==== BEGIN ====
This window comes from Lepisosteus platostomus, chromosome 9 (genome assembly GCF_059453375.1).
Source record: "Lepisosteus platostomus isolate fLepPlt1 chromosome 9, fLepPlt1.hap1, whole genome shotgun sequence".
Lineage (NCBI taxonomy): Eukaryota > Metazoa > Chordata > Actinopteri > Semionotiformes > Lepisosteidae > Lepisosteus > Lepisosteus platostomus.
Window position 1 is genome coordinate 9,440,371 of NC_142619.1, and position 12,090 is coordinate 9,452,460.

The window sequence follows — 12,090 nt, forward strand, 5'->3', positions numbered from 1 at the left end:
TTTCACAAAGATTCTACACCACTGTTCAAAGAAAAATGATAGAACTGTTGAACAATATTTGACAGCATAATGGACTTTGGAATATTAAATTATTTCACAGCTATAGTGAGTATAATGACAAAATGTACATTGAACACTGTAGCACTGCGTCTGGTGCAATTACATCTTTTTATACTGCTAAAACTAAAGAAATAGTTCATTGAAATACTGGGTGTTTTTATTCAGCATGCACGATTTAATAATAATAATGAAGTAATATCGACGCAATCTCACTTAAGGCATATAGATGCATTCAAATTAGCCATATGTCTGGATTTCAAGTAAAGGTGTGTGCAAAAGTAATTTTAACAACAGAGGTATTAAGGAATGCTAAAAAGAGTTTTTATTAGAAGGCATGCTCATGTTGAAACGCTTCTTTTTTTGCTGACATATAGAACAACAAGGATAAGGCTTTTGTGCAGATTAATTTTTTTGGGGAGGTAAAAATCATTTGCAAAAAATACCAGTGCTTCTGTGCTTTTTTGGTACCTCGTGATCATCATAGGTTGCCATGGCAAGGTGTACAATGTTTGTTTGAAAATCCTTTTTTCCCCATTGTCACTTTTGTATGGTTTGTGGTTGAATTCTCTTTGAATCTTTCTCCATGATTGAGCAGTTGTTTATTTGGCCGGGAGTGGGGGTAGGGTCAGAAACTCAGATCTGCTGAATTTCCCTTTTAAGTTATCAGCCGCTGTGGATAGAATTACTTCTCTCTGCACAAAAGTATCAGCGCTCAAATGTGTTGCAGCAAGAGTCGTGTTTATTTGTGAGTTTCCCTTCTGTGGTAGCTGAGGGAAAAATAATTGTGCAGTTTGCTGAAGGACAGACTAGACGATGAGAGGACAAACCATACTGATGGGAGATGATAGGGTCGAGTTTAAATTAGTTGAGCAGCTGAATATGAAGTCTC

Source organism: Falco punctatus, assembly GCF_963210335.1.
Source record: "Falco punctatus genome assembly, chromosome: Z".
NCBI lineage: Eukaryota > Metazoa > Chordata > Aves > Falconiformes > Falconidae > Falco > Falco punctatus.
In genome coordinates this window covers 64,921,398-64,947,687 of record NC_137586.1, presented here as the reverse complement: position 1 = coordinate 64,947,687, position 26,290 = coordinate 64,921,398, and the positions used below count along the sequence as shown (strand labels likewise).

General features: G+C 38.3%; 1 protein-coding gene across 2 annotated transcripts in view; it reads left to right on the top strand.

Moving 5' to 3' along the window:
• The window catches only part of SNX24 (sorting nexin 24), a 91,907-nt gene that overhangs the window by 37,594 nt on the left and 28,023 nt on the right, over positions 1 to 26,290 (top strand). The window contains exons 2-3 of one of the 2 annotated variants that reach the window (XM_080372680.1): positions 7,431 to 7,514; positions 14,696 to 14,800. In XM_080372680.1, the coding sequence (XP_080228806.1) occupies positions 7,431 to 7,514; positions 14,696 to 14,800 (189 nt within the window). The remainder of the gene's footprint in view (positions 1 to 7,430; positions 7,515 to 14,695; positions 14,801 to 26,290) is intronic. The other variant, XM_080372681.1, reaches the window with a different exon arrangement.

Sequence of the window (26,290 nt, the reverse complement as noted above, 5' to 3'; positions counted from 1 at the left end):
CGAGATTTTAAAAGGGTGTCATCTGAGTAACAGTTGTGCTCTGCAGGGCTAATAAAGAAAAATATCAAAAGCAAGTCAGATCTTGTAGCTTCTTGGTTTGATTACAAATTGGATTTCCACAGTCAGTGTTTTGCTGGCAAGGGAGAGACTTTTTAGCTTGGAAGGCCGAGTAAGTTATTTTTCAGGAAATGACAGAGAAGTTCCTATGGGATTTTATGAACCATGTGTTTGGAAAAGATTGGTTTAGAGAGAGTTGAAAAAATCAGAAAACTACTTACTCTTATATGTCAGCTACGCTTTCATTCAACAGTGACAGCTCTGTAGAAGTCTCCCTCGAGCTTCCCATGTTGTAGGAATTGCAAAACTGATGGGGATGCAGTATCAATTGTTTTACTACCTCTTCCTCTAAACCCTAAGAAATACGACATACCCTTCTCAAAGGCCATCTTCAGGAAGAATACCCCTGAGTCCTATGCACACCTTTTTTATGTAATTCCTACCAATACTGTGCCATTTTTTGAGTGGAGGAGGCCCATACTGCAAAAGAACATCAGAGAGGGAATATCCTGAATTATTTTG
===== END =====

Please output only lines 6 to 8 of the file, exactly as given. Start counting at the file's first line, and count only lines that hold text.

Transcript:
TTTCACAAAGATTCTACACCACTGTTCAAAGAAAAATGATAGAACTGTTGAACAATATTTGACAGCATAATGGACTTTGGAATATTAAATTATTTCACAGCTATAGTGAGTATAATGACAAAATGTACATTGAACACTGTAGCACTGCGTCTGGTGCAATTACATCTTTTTATACTGCTAAAACTAAAGAAATAGTTCATTGAAATACTGGGTGTTTTTATTCAGCATGCACGATTTAATAATAATAATGAAGTAATATCGACGCAATCTCACTTAAGGCATATAGATGCATTCAAATTAGCCATATGTCTGGATTTCAAGTAAAGGTGTGTGCAAAAGTAATTTTAACAACAGAGGTATTAAGGAATGCTAAAAAGAGTTTTTATTAGAAGGCATGCTCATGTTGAAACGCTTCTTTTTTTGCTGACATATAGAACAACAAGGATAAGGCTTTTGTGCAGATTAATTTTTTTGGGGAGGTAAAAATCATTTGCAAAAAATACCAGTGCTTCTGTGCTTTTTTGGTACCTCGTGATCATCATAGGTTGCCATGGCAAGGTGTACAATGTTTGTTTGAAAATCCTTTTTTCCCCATTGTCACTTTTGTATGGTTTGTGGTTGAATTCTCTTTGAATCTTTCTCCATGATTGAGCAGTTGTTTATTTGGCCGGGAGTGGGGGTAGGGTCAGAAACTCAGATCTGCTGAATTTCCCTTTTAAGTTATCAGCCGCTGTGGATAGAATTACTTCTCTCTGCACAAAAGTATCAGCGCTCAAATGTGTTGCAGCAAGAGTCGTGTTTATTTGTGAGTTTCCCTTCTGTGGTAGCTGAGGGAAAAATAATTGTGCAGTTTGCTGAAGGACAGACTAGACGATGAGAGGACAAACCATACTGATGGGAGATGATAGGGTCGAGTTTAAATTAGTTGAGCAGCTGAATATGAAGTCTC

Source organism: Falco punctatus, assembly GCF_963210335.1.
Source record: "Falco punctatus genome assembly, chromosome: Z".